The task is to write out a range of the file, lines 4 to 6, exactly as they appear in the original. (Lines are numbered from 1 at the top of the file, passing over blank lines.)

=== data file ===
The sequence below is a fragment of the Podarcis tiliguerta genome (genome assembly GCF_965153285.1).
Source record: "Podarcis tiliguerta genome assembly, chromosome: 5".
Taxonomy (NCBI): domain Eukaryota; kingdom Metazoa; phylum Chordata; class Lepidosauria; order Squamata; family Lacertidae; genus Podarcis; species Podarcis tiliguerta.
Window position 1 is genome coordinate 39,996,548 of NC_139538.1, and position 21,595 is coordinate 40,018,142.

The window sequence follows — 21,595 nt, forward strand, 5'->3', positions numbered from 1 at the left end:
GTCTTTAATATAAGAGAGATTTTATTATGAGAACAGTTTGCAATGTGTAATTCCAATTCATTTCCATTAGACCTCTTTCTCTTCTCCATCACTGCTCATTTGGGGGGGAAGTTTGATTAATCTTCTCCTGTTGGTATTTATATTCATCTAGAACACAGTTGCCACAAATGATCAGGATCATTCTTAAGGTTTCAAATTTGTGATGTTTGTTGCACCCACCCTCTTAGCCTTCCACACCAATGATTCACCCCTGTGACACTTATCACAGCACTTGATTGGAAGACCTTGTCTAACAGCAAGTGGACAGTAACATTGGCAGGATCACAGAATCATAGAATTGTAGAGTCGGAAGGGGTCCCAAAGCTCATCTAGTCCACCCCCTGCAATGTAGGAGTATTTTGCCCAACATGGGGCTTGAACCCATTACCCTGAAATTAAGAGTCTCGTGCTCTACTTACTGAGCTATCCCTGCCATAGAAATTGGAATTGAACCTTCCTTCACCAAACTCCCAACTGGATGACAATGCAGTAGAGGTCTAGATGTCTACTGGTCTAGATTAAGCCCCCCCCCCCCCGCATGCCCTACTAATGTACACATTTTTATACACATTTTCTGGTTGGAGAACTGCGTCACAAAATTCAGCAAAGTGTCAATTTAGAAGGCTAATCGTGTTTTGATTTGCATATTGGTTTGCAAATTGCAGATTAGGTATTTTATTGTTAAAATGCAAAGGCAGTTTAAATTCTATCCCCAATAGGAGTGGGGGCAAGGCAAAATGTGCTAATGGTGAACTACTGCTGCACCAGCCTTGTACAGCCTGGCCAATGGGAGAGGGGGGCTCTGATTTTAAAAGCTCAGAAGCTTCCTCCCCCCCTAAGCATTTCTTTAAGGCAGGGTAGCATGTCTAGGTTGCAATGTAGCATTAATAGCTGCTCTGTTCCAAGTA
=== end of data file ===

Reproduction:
Window position 1 is genome coordinate 39,996,548 of NC_139538.1, and position 21,595 is coordinate 40,018,142.

The window sequence follows — 21,595 nt, forward strand, 5'->3', positions numbered from 1 at the left end:
GTCTTTAATATAAGAGAGATTTTATTATGAGAACAGTTTGCAATGTGTAATTCCAATTCATTTCCATTAGACCTCTTTCTCTTCTCCATCACTGCTCATTTGGGGGGGAAGTTTGATTAATCTTCTCCTGTTGGTATTTATATTCATCTAGAACACAGTTGCCACAAATGATCAGGATCATTCTTAAGGTTTCAAATTTGTGATGTTTGTTGCACCCACCCTCTTAGCCTTCCACACCAATGATTCACCCCTGTGACACTTATCACAGCACTTGATTGGAAGACCTTGTCTAACAGCAAGTGGACAGTAACATTGGCAGGATCACAGAATCATAGAATTGTAGAGTCGGAAGGGGTCCCAAAGCTCATCTAGTCCACCCCCTGCAATGTAGGAGTATTTTGCCCAACATGGGGCTTGAACCCATTACCCTGAAATTAAGAGTCTCGTGCTCTACTTACTGAGCTATCCCTGCCATAGAAATTGGAATTGAACCTTCCTTCACCAAACTCCCAACTGGATGACAATGCAGTAGAGGTCTAGATGTCTACTGGTCTAGATTAAGCCCCCCCCCCCCCGCATGCCCTACTAATGTACACATTTTTATACACATTTTCTGGTTGGAGAACTGCGTCACAAAATTCAGCAAAGTGTCAATTTAGAAGGCTAATCGTGTTTTGATTTGCATATTGGTTTGCAAATTGCAGATTAGGTATTTTATTGTTAAAATGCAAAGGCAGTTTAAATTCTATCCCCAATAGGAGTGGGGGCAAGGCAAAATGTGCTAATGGTGAACTACTGCTGCACCAGCCTTGTACAGCCTGGCCAATGGGAGAGGGGGGCTCTGATTTTAAAAGCTCAGAAGCTTCCTCCCCCCCTAAGCATTTCTTTAAGGCAGGGTAGCATGTCTAGGTTGCAATGTAGCATTAATAGCTGCTCTGTTCCAAGTA